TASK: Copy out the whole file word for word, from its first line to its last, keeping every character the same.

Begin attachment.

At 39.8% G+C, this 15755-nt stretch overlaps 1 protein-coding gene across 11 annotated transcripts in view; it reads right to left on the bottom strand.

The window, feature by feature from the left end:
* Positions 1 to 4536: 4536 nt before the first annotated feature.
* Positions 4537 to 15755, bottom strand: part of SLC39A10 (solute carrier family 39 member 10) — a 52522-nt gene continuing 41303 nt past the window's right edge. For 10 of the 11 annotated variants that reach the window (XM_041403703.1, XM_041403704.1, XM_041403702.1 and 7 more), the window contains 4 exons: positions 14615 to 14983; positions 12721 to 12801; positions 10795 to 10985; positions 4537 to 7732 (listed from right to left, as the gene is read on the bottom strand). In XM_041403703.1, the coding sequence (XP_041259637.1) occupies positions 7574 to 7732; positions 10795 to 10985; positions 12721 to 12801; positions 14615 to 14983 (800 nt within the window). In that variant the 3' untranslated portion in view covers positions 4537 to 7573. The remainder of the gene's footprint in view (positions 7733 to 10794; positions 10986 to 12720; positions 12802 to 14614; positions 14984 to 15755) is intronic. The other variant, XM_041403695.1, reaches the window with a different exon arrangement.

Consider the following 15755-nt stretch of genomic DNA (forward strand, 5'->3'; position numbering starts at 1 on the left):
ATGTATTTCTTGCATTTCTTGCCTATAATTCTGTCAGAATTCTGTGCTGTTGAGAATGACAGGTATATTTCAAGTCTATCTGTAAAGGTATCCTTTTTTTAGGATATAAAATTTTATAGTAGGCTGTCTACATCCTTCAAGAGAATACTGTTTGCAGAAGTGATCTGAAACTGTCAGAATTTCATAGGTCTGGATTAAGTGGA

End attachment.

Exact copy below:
At 39.8% G+C, this 15755-nt stretch overlaps 1 protein-coding gene across 11 annotated transcripts in view; it reads right to left on the bottom strand.

The window, feature by feature from the left end:
* Positions 1 to 4536: 4536 nt before the first annotated feature.
* Positions 4537 to 15755, bottom strand: part of SLC39A10 (solute carrier family 39 member 10) — a 52522-nt gene continuing 41303 nt past the window's right edge. For 10 of the 11 annotated variants that reach the window (XM_041403703.1, XM_041403704.1, XM_041403702.1 and 7 more), the window contains 4 exons: positions 14615 to 14983; positions 12721 to 12801; positions 10795 to 10985; positions 4537 to 7732 (listed from right to left, as the gene is read on the bottom strand). In XM_041403703.1, the coding sequence (XP_041259637.1) occupies positions 7574 to 7732; positions 10795 to 10985; positions 12721 to 12801; positions 14615 to 14983 (800 nt within the window). In that variant the 3' untranslated portion in view covers positions 4537 to 7573. The remainder of the gene's footprint in view (positions 7733 to 10794; positions 10986 to 12720; positions 12802 to 14614; positions 14984 to 15755) is intronic. The other variant, XM_041403695.1, reaches the window with a different exon arrangement.

Consider the following 15755-nt stretch of genomic DNA (forward strand, 5'->3'; position numbering starts at 1 on the left):
ATGTATTTCTTGCATTTCTTGCCTATAATTCTGTCAGAATTCTGTGCTGTTGAGAATGACAGGTATATTTCAAGTCTATCTGTAAAGGTATCCTTTTTTTAGGATATAAAATTTTATAGTAGGCTGTCTACATCCTTCAAGAGAATACTGTTTGCAGAAGTGATCTGAAACTGTCAGAATTTCATAGGTCTGGATTAAGTGGA